I was meandering through the hit-or-miss Spotify sponsored New Punk Tracks while at the gym when what did I stumble upon but a rocking, punk(ish) song from The Motorleague called “Everyone is Digital”. And who but lead singer Don Levandier was kind enough to talk with The Indy Review about it.
From Moncton, New Brunswick, Canada The Motorleague has been together since 2006 and released two full lengths, most recently Holding Patterns (2016). With impassioned vocals and crisp but fuzzy fast paced rock lead singer Levandier has attempted to eschew a clear genre definition having previously described the band’s sound as “stoner-punk.”
However, in “Everyone is Digital” there feels like there’s an urgency or aggression that seems less concerned about listenability and more concerned with anxiety and frustration. Levandier says this single lacked some of the production or arrangement considerations of songs from Holding Patterns claiming “It’s pretty much exactly the way it was written so maybe there’s a bit of rawness coming through.” Despite the hedging, there is rawness coming through, and not just in the rhythm but in the vocals as well.
The lyrics hooked me on the song and conjured some memories of early Bad Religion’s social commentary on No Control. “Everyone is Digital” balances a critique of this age, with morality and some existential query. It starts with disillusionment empathizing with the listener about “living in a moral vacuum” where “there’s no right / no wrong / just gray, gray area.” It seems to suggest that in this digital age we might be sacrificing some of the heart and soul that makes us human as we put more of ourselves into our digital lives unable to stop “’til we run out of lithium, / but everyone’s plugged in”. He gets to the loss of heart in the middle as people may forget what has been sacrificed to make us have such opulence with our thanks being endless nights of Netflix on our flat screens drinking lattes “trading our souls for faster speeds”. What makes this song is the self-awareness of being a perpetuator of the same digital culture that he laments as he “trashes [his] glass house” and hopes to repair the world if he can figure out how to break himself out of the cycle.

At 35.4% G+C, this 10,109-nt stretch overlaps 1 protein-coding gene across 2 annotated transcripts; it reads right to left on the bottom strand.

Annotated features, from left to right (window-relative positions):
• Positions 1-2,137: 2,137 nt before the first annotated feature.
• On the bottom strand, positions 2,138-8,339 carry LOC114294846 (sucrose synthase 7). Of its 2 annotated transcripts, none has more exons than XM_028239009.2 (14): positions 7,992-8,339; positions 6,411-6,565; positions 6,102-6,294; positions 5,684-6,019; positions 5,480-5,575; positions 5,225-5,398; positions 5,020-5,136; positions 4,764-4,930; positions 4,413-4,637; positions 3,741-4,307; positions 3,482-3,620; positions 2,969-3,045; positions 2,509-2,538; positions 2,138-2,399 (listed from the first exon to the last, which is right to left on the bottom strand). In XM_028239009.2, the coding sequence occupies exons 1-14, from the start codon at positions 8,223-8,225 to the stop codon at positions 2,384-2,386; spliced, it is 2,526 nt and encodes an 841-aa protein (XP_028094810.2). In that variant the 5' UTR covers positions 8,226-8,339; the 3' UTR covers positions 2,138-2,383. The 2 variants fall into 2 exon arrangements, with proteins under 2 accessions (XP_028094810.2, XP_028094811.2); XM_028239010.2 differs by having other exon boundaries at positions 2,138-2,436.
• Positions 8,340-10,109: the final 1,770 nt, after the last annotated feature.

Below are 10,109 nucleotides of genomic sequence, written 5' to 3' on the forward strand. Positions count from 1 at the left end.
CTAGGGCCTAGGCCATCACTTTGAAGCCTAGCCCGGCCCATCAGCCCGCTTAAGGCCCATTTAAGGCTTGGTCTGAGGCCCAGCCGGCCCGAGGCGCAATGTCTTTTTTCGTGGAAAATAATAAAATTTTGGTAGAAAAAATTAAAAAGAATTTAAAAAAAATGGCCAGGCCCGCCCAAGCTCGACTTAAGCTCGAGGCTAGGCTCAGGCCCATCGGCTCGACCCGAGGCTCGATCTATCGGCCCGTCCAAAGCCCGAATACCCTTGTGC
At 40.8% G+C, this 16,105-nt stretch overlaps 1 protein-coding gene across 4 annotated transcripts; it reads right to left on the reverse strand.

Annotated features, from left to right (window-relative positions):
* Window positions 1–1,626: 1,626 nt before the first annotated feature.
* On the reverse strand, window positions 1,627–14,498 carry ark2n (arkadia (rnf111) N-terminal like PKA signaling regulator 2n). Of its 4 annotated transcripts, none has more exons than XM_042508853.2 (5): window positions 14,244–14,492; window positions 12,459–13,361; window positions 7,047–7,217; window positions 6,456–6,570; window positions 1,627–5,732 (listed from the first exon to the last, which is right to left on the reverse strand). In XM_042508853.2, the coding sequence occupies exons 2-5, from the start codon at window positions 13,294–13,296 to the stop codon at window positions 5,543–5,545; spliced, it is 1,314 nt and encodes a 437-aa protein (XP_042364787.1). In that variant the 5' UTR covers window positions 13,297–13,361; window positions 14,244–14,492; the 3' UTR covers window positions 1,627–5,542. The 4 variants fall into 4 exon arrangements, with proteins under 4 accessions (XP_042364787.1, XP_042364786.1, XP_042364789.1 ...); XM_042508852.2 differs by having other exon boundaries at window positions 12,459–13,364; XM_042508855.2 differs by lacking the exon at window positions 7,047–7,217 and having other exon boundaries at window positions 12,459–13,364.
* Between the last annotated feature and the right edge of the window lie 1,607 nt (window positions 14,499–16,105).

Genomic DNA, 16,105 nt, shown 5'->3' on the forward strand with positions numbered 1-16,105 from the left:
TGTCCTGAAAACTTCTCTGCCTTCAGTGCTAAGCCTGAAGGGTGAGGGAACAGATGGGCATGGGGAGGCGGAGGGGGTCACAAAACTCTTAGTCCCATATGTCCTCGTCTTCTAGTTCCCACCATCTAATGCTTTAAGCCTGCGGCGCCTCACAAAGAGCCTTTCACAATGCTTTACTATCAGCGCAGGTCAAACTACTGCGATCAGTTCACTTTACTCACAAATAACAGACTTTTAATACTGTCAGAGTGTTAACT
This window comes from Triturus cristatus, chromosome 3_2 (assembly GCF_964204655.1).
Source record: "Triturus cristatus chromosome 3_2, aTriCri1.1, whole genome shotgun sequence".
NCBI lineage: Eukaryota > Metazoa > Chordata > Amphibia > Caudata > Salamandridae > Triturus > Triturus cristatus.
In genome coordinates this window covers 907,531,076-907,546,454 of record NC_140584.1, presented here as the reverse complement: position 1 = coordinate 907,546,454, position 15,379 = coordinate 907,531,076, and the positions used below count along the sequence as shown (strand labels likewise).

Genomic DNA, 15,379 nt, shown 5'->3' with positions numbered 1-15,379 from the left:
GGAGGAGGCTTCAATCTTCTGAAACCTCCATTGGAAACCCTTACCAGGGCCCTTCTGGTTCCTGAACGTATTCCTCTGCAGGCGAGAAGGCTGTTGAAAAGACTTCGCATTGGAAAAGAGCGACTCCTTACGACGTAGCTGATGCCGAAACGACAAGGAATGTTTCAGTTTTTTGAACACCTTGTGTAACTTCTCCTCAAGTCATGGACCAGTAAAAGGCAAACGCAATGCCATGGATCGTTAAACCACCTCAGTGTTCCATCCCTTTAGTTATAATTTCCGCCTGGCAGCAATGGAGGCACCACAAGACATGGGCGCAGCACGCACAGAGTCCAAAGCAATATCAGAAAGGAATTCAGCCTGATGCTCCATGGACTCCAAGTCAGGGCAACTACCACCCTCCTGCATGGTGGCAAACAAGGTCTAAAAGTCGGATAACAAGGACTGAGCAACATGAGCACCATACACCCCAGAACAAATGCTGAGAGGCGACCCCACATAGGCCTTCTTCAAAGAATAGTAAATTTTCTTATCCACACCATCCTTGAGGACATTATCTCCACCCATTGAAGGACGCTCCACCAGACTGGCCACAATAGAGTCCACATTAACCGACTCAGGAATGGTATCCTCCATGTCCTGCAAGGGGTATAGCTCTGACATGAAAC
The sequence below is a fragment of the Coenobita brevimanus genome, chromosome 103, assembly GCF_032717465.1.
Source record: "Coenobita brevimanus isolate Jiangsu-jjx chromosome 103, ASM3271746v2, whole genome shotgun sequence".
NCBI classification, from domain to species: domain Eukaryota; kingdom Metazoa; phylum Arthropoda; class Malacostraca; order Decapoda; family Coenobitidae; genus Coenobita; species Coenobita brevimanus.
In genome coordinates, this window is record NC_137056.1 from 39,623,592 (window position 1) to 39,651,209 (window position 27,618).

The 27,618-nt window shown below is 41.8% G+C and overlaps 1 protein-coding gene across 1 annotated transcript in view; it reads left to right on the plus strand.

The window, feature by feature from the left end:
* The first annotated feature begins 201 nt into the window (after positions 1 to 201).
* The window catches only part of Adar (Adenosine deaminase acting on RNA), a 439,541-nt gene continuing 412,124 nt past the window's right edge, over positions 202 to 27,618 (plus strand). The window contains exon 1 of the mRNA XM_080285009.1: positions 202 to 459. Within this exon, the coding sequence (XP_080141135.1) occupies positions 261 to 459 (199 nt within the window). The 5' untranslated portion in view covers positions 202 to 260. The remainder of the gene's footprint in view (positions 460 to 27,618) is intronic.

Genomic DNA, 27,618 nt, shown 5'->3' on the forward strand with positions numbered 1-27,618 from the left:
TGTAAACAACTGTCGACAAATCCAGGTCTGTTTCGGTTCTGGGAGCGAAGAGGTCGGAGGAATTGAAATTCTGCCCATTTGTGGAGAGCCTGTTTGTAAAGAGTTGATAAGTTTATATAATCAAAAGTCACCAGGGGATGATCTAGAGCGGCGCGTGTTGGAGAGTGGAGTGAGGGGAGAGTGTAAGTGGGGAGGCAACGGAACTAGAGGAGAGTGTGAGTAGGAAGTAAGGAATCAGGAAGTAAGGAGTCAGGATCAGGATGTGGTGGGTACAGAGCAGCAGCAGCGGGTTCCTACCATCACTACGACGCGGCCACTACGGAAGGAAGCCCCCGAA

The lyrics are much more direct than previous work by The Motorleague with Levandier explaining “I’m often guilty of writing lyrics that are too vague and was really hoping this one left little up in the air”. Well, it doesn’t leave much up for interpretation and, therefore, gives people something to discuss.
Hoping that there might be more where this came from I asked if there was a new album imminent. Lavandier said “Not in the immediate future, but there are more songs recorded and on the way this summer” and the band has been writing these new songs with videos in mind to be released along with.
Ultimately, if this single is the direction the band is going then I am really excited and looking forward to whatever they have next. Thanks again to Don Levandier for getting back to us and giving us a bit of insight into what is happening.